Loss of elevator caused 'substantial damage' to Cessna in Owls Head fatal crash

By George Chappell | Nov 23, 2012

Owls Head — A preliminary report by the National Transportation Safety Board on the investigation of the fatal aircraft accident at Knox County Airport Nov. 16 said the plane was "substantially damaged" when it had an impact with a pickup truck on the runway and the terrain during takeoff.

The loss of the elevator, which gives the plane the ability to climb or ascend, was considered substantial damage to the airplane, according to the NTSB report.

Visual meteorological conditions prevailed, and no flight plan was filed, said the report.

The private pilot and two passengers were fatally injured and the occupant of the "non-airport vehicle," or private truck, was not injured, the report said.

The intended destination of the flight was Bangor International Airport.

Stephen Turner, 62, of Camden, the owner and operator of the pickup truck, a 1994 GMC Sonoma, told the NTSB he was driving his vehicle on the taxiway and had followed another aircraft out to taxiway "alpha." The other airplane continued down taxiway "delta" and Turner proceeded with his vehicle to the hold short line of the runway.

Turner announced his intentions on the common traffic advisory frequency using a radio in his vehicle, heard no response nor saw anything on the runway, and proceeded to cross runway 31.

The Cessna was about four feet off the ground when its tail clipped Turner's truck and lost its right elevator, said one witness.

The report did not say whether Turner felt or heard the collision with the plane. He has not returned a phone call for comment.

Turner said he subsequently saw something "grayish" in color, continued to cross the runway, and then got out to inspect what he saw. He observed an airplane attempting to climb, the report stated. He continued watching the airplane drift to the left of the runway and make a left turn as if attempting to return to the airport.

"Subsequently, the airplane was then observed in 'slow flight' and then it began to 'spin,'" according to the report.

One eyewitness statement said the airplane was seen departing to the west and appeared to be doing a left "chandelle" type maneuver. One pilot said a chandelle is a move taught to pilots to help them pull out of a spin and get a plane's nose in the air.

The airplane also had what appeared to be a high angle of attack.

"Sometimes when a plane makes too steep an ascent, its engine can stall, and cause it to lose control and go into a downward spin," said Jim Ostheimer, an experienced Air Force pilot who lives in Rockport. "That would have been an effect of the damage caused by the plane's losing its elevator," said Ostheimer, who was not in the NTSB report.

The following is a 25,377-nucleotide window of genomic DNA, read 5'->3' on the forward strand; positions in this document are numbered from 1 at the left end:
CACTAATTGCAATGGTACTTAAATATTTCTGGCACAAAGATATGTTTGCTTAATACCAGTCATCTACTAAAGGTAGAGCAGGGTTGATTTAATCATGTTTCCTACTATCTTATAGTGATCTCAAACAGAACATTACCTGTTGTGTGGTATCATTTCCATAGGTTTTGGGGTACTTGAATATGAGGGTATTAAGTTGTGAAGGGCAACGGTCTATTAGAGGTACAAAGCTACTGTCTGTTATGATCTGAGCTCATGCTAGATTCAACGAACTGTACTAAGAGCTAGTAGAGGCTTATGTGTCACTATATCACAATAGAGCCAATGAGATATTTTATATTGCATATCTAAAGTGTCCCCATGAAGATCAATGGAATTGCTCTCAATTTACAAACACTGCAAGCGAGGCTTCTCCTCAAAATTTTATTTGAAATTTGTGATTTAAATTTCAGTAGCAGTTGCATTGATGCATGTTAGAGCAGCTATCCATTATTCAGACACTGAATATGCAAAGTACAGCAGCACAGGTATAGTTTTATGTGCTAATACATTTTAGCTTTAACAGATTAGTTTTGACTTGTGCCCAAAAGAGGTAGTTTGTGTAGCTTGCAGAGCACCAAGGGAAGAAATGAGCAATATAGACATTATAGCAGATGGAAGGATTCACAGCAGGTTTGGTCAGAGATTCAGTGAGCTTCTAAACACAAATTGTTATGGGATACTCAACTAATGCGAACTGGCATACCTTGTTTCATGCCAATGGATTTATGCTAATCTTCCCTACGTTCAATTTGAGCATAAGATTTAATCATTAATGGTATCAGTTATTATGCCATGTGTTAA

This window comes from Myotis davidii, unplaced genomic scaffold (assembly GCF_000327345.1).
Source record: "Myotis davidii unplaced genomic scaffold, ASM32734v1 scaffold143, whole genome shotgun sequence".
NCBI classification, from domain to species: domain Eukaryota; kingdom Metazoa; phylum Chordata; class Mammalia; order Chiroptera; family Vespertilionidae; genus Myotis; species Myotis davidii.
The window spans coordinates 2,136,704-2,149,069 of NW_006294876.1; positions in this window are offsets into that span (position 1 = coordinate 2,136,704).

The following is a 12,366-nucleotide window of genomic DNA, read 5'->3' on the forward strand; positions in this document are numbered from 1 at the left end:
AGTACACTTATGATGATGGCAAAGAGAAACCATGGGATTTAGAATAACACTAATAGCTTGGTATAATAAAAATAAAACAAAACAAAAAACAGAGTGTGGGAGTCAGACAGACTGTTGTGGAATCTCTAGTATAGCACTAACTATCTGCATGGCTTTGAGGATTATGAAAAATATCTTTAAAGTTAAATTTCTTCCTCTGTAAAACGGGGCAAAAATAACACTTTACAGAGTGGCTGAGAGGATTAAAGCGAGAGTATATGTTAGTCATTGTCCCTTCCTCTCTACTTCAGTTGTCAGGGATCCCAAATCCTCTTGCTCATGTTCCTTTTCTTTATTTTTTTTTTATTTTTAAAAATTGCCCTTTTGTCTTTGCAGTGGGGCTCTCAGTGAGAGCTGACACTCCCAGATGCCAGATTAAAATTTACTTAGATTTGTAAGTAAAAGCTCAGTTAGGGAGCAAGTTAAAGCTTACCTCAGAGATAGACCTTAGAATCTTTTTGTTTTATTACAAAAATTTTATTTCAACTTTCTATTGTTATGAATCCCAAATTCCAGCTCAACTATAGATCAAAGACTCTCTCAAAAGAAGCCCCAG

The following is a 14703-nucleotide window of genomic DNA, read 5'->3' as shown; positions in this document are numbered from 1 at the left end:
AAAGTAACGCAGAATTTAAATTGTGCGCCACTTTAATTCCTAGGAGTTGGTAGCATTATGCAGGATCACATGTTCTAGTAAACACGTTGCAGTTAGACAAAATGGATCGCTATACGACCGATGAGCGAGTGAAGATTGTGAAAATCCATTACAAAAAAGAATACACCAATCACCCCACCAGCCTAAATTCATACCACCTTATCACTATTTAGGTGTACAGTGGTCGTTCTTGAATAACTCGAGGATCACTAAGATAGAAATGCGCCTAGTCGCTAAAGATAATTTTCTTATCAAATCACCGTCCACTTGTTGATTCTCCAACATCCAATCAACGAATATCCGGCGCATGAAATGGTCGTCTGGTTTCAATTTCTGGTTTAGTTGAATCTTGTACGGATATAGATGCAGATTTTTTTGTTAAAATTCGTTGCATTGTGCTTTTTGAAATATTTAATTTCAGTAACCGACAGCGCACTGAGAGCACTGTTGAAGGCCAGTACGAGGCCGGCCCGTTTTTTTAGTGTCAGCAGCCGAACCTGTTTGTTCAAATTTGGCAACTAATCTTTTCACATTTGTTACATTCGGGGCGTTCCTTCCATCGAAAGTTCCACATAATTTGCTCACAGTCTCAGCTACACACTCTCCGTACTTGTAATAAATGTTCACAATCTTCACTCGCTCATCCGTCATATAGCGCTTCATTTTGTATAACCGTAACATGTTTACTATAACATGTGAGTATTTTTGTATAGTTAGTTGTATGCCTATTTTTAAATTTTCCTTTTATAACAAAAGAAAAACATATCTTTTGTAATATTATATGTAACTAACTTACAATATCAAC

The report went on to say that at about 200 feet above ground level, the navigation identification lights were observed rotating slowly counter clockwise. The airplane then appeared to pitch down and descend behind trees.

Examination of the airplane revealed that it impacted the ground in a nose-down altitude, next to a tree, approximately 2,200 feet from the location where the plane had collided with the vehicle, said the report. That's about two-fifths of a mile. After it crashed in the woods, the plane caught fire.

The report bears out the finding of the state's Chief Medical Examiner in Augusta, which said Nov. 21 the three occupants, William Hannigan III, 24, of South Portland, David Cheney, 22, of Beverly, Mass., and Marcelo Rugini, 24, of Multireno, Brazil, were killed on impact.

The right elevator of the tail was later found in the vicinity of the initial impact location on the runway, the report said.

The report cautioned that the information is preliminary, subject to change, and may contain errors. Any errors in the report will be corrected when the final report has been completed.

NTSB investigators either traveled in support of the investigation or conducted a significant amount of investigative work without any travel, and used data obtained from various sources to prepare this aircraft accident report.

Courier Publications reporter George Chappell can be reached by phone at 207-594-4401, ext. 117, or by email at gchappell@courierpublicationsllc.com.



Comments (1)
Posted by: Brian Daggett | Nov 27, 2012 07:42

When a plane makes too steep an ascent, the engine will labor, but not stall.

One wing will stall causing the plane to go into a dive.

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